“There is an increasing demand for medical tests in light of the current COVID-19 pandemic that yield fast and accurate results, are cheap, and can ideally be done by anyone, anywhere,” notes Maarten Merkx from the institute for Complex Molecular Systems (ICMS) at TU/e and research lead for the new study.
“Of course, self-tests are widely available, but the fact remains that these are still less sensitive and accurate than laboratory tests. But you may be waiting one or more days for the result from a laboratory test, and that can be too long,” adds Merkx.
Another issue with these so-called point-of-use home tests is that they are not accurate enough. “Output from a corona self-test is a simple yes or no, positive or negative,” says Merkx, who is also based at the Department of Biomedical Engineering at TU/e. “For some applications, it would be better if we could quantify the concentration of proteins or antibodies in a sample.”
With all of this in mind, Merkx and the research team (with Yan Ni, Bas Rosier, and Eva van Aalen as the lead authors of the paper) developed a new test approach with the accuracy and sensitivity of current laboratory-based methods and the speed and low-cost of existing point-of-use tests
The key to detecting and indicating the presence of biomarkers or molecules of interest is bioluminescence, the process that organisms such as fireflies use to produce light. “Our new sensor is based on bioluminescence, which we have used extensively in our previous research. If a certain protein or antibody is present in the sample, special proteins called luciferase enzymes will emit light,” notes Merkx. “In other words, we look for a ‘glow-in-the-dark’ response.”
The Molecular Traffic Light
A critical part of the new sensor is that it is always emitting light via bioluminescence. So how do the researchers know if a biomarker has been detected then? Well, they look for a color change in the light emitted, just like a molecular traffic light.
“When the device contains no biomarkers of interest, one type of luciferase enzyme emits green light. It’s always emitting green light, and it is not affected when a sample containing biomarkers is added,” notes Merkx. “But it’s a second luciferase enzyme that holds the key to detection.”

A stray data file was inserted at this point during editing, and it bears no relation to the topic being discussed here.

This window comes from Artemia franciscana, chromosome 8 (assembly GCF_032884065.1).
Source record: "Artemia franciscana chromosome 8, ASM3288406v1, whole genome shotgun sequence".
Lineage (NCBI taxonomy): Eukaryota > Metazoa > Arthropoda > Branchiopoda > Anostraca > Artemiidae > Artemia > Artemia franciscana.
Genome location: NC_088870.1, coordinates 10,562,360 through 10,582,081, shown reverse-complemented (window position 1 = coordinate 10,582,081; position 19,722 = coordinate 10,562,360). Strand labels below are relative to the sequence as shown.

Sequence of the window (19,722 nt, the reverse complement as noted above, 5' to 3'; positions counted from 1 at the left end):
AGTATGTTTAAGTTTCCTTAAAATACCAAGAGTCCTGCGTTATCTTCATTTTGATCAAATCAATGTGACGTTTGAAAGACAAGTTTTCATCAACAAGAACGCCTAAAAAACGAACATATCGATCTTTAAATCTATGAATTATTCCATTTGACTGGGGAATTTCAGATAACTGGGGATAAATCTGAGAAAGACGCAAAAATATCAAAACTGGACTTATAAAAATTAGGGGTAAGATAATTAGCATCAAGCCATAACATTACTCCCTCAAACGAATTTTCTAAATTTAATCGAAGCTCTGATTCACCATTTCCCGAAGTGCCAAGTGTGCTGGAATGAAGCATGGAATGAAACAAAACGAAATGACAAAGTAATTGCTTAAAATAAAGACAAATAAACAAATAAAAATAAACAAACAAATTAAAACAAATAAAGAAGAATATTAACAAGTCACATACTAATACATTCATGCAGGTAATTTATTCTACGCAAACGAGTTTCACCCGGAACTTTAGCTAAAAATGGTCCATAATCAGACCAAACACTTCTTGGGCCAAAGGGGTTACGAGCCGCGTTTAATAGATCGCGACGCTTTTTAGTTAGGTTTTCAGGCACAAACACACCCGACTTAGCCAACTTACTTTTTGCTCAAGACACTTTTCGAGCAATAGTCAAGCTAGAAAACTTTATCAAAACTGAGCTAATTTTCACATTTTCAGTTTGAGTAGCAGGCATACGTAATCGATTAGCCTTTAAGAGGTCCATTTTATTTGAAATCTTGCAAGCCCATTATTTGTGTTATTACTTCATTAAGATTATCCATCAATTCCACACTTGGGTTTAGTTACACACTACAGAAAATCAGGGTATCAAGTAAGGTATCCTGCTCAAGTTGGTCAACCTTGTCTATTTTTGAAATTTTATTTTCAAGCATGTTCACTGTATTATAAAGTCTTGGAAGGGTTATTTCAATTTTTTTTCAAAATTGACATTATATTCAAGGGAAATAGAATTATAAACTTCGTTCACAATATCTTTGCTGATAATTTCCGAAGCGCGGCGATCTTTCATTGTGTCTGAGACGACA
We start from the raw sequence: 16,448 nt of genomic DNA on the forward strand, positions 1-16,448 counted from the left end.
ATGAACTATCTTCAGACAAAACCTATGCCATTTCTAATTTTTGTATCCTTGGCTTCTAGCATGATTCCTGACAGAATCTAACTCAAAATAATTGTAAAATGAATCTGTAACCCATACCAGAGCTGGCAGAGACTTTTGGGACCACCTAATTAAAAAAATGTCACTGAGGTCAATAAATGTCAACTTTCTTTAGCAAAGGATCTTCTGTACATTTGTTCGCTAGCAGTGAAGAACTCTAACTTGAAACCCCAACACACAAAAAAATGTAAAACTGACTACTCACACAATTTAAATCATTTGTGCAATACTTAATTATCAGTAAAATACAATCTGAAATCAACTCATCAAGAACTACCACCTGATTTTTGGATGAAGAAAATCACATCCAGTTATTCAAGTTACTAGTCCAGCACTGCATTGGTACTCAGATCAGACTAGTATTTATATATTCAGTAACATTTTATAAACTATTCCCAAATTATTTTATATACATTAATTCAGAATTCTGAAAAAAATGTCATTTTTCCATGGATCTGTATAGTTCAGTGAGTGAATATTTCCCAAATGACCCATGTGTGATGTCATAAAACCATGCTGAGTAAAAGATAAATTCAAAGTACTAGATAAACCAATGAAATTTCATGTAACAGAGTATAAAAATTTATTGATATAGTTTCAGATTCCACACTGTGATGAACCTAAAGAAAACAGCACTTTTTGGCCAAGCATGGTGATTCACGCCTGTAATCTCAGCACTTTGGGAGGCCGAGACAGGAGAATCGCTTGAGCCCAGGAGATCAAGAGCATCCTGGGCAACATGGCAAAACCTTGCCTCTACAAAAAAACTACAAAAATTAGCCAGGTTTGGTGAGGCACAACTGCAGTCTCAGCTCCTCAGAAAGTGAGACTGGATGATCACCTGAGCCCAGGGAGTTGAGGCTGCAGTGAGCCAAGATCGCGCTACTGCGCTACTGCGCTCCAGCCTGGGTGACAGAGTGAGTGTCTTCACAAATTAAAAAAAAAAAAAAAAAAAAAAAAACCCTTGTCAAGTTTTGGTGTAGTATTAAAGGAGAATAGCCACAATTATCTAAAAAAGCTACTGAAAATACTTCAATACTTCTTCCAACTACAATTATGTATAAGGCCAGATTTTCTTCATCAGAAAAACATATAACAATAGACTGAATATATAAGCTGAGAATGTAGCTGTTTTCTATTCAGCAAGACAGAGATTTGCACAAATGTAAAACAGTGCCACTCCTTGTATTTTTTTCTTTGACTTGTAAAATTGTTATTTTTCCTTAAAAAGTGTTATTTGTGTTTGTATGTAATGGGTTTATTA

The researchers split the second type of luciferase enzyme into two parts. Each part by itself does nothing, and the enzyme only becomes active when the two parts are joined together. Each part of the luciferase is chemically connected to a pair of antibodies that recognize different parts of a biomarker. When a biomarker is present in a test sample, the antibodies bind to the biomarker, and in the process this brings the two parts of the luciferase together, leading to the emission of blue light.
“To quantify the concentration of biomarker, we measure the ratio of the blue to green light. The more blue light that is visible, the greater the concentration of biomarkers in the sample. It’s even possible to record this ratio using a camera on a smartphone, provided the sample is placed in a black plastic container that blocks out any ambient light,” says Merkx. This is known as ratiometric detection, which is reflected in the name of the test approach RAPPID – ratiometric plug-and-plug immunodiagnostics.
The researchers tested the new sensing approach on a variety of biomarkers, including one to detect bacterial and viral infections (C-reactive protein), using 40 patient samples in collaboration with the Rijnstate hospital in Arnhem.
The RAPPID testing platform is definitely rapid in nature, and with a suitable sample holder can be used in conjunction with a smartphone, meaning that it has the potential to be used by anyone, anywhere – exactly what Merkx and the team are aiming for. However, some work still needs to be done before his new testing platform will become available to the wider public.
“We envisage that this testing platform could be used for a broad range of applications such as in rapid screening and testing, for therapeutic antibody-drug monitoring associated with conditions like rheumatoid arthritis and inflammatory bowel disease, and for the rapid detection of infectious diseases that could be associated with future epidemics or pandemics,” adds Merkx.